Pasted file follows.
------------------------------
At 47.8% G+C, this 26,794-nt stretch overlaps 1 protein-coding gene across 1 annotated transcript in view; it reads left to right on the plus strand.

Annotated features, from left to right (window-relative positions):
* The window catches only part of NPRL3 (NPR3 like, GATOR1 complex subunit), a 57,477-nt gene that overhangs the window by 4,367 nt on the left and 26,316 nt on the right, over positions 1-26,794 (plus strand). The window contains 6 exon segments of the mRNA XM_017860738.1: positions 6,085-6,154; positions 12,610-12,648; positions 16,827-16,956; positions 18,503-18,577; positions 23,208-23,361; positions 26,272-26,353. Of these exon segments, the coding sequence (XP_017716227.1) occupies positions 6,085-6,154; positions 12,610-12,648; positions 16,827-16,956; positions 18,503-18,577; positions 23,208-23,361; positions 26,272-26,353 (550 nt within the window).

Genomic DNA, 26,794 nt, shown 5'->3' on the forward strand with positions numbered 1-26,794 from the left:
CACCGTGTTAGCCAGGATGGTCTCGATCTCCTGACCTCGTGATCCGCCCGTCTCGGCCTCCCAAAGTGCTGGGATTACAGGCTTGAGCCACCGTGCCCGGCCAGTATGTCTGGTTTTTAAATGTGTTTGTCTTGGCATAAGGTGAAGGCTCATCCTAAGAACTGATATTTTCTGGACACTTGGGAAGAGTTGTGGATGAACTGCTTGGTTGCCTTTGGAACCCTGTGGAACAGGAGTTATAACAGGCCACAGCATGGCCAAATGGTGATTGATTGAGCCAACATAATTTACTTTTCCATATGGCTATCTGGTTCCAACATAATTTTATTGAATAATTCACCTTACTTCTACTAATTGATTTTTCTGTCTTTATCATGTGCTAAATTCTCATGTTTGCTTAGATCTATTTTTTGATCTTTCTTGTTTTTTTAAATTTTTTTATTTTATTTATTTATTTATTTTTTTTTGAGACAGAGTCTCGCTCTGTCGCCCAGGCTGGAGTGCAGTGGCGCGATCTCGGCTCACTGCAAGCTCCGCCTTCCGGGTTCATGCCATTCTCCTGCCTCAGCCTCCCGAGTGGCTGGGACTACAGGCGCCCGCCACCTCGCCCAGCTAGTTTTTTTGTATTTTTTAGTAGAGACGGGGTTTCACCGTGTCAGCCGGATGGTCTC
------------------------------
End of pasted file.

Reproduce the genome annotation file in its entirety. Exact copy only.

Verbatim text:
At 47.8% G+C, this 26,794-nt stretch overlaps 1 protein-coding gene across 1 annotated transcript in view; it reads left to right on the plus strand.

Annotated features, from left to right (window-relative positions):
* The window catches only part of NPRL3 (NPR3 like, GATOR1 complex subunit), a 57,477-nt gene that overhangs the window by 4,367 nt on the left and 26,316 nt on the right, over positions 1-26,794 (plus strand). The window contains 6 exon segments of the mRNA XM_017860738.1: positions 6,085-6,154; positions 12,610-12,648; positions 16,827-16,956; positions 18,503-18,577; positions 23,208-23,361; positions 26,272-26,353. Of these exon segments, the coding sequence (XP_017716227.1) occupies positions 6,085-6,154; positions 12,610-12,648; positions 16,827-16,956; positions 18,503-18,577; positions 23,208-23,361; positions 26,272-26,353 (550 nt within the window).

Genomic DNA, 26,794 nt, shown 5'->3' on the forward strand with positions numbered 1-26,794 from the left:
CACCGTGTTAGCCAGGATGGTCTCGATCTCCTGACCTCGTGATCCGCCCGTCTCGGCCTCCCAAAGTGCTGGGATTACAGGCTTGAGCCACCGTGCCCGGCCAGTATGTCTGGTTTTTAAATGTGTTTGTCTTGGCATAAGGTGAAGGCTCATCCTAAGAACTGATATTTTCTGGACACTTGGGAAGAGTTGTGGATGAACTGCTTGGTTGCCTTTGGAACCCTGTGGAACAGGAGTTATAACAGGCCACAGCATGGCCAAATGGTGATTGATTGAGCCAACATAATTTACTTTTCCATATGGCTATCTGGTTCCAACATAATTTTATTGAATAATTCACCTTACTTCTACTAATTGATTTTTCTGTCTTTATCATGTGCTAAATTCTCATGTTTGCTTAGATCTATTTTTTGATCTTTCTTGTTTTTTTAAATTTTTTTATTTTATTTATTTATTTATTTTTTTTTGAGACAGAGTCTCGCTCTGTCGCCCAGGCTGGAGTGCAGTGGCGCGATCTCGGCTCACTGCAAGCTCCGCCTTCCGGGTTCATGCCATTCTCCTGCCTCAGCCTCCCGAGTGGCTGGGACTACAGGCGCCCGCCACCTCGCCCAGCTAGTTTTTTTGTATTTTTTAGTAGAGACGGGGTTTCACCGTGTCAGCCGGATGGTCTC